When did you first start collecting yourself?
At 18. I remember going to my first antiques fair in a church in Mill Hill on the Ridgeway. I bought my first piece of antique jewellery there – a gold Georgian aquamarine and seed pearls pendant. My middle daughter has taken ownership of that one! When I was 21, I travelled the world (working on the QEII) and I made sure to find out at every port we docked at where the nearest antique shops and markets were. I always came back laden with all sorts of curios.
What were some of the first pieces you obtained?
Three gold necklaces - one Edwardian and two Georgian pendants. Now my three daughters own them but I borrow them every now and then!
How have you honed your eye?
During my 20s I visited many auctions from Sotheby`s to the smaller local ones. I immersed myself in every book on antiques. I kept them as reference books and owned a huge selection of Miller’s antique books from the last 40 years in my home until recently.
What is it about jewellery, and vintage jewellery in particular, that sparks your interest?
I am drawn to an eclectic mix of styles and I find that the range of design seen in vintage jewellery allows me to celebrate so much. I love the intricacies and detail that they show - the flowing designs that seem to come alive with energy and pieces that have such a bold look with so much character to them. Most importantly, they have history and mystery behind them!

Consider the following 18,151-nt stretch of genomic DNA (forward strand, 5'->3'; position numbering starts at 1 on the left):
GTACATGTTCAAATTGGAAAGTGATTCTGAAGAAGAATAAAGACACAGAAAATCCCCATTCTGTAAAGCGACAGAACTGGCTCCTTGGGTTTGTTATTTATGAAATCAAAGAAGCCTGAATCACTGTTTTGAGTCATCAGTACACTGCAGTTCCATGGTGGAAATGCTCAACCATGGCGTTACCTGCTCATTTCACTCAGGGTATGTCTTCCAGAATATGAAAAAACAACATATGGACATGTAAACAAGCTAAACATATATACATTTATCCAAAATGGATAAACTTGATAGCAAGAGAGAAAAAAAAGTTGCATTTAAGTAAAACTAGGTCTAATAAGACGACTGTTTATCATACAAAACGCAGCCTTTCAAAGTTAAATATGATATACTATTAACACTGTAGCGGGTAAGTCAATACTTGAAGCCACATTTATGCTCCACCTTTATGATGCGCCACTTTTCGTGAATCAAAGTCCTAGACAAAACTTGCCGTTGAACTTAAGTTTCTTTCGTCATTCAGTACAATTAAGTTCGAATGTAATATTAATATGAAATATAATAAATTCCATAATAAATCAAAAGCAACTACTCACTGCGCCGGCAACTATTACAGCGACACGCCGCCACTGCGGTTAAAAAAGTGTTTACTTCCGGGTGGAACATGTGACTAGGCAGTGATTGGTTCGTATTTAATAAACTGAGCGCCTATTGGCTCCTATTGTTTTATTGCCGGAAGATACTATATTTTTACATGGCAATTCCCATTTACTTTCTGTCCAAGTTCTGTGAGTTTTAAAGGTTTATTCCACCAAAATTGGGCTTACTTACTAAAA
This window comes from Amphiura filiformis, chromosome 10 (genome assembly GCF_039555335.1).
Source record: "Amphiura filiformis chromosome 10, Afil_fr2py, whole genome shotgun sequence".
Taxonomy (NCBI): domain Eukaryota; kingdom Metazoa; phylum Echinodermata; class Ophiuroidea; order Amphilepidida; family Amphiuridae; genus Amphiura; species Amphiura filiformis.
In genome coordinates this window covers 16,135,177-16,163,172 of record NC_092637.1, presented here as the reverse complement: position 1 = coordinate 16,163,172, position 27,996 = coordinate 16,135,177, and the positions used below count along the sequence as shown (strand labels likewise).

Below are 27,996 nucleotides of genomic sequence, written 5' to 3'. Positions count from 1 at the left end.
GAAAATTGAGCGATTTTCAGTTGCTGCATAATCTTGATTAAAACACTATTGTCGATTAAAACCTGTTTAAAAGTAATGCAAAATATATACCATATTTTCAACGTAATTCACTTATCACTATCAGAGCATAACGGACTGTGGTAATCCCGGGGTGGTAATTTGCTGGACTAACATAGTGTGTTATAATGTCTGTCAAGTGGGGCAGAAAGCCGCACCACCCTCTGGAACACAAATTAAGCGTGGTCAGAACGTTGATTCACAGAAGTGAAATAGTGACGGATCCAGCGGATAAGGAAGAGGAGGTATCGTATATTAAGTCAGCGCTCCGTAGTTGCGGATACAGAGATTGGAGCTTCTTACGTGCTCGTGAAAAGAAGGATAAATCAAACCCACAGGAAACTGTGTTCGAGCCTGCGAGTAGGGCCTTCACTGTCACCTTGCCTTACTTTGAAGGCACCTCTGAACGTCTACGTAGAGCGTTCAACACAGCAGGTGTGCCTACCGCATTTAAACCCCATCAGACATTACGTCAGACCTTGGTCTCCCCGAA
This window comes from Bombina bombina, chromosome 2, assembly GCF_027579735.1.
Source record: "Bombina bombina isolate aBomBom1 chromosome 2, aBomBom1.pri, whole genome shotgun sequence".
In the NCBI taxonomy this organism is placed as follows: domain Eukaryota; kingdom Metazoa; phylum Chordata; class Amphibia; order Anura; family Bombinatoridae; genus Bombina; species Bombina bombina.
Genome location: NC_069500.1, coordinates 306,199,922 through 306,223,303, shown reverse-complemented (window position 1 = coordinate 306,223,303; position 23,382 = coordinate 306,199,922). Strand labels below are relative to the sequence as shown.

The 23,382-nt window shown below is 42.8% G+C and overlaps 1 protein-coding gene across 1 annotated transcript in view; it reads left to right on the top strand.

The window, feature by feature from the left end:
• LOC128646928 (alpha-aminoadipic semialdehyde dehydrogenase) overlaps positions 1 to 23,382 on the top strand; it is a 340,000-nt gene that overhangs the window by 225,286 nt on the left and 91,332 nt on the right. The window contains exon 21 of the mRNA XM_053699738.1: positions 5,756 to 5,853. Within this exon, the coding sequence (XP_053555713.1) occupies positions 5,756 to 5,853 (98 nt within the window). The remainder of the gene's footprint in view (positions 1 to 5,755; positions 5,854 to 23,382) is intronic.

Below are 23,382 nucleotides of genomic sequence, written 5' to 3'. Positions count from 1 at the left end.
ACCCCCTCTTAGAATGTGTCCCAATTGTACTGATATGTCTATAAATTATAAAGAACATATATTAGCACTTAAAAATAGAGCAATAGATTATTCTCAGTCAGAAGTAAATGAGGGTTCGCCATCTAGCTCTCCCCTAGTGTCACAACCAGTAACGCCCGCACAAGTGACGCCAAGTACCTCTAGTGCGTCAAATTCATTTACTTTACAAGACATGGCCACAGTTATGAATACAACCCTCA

Can you talk us through some of your favourite pieces?
I particularly love pieces with a naturalistic stylised design. I am more suited to silver-toned pieces although occasionally will be seen in a gold-toned piece if my outfit calls for it! I am always seen in big statement earrings, my favourite are by Georg Jensen from the ‘70s. And no one ever sees me without my statement silver bracelet by Henning Koppel - that was a 21st birthday present so it is very special.
I appreciate the work of so many designers, not just for their designs but also for their use of materials and their craftsmanship over the years. Christian Dior first introduced the aurora borealis crystal in his pieces (manufactured by Swarovski), which was revolutionary at the time. Trifari’s delicate stylised designs have the most intricate of details and Chanel’s statement pendants and cuffs are show stopping and always make me reflect on Coco Chanel’s influence on fashion.
The fashion industry is one of the world’s biggest pollutants but change CAN happen as long as we all take responsibility for the choices we make. Being careful in your fashion and jewellery choices can give you the individuality and longevity you need whilst being kind to our planet.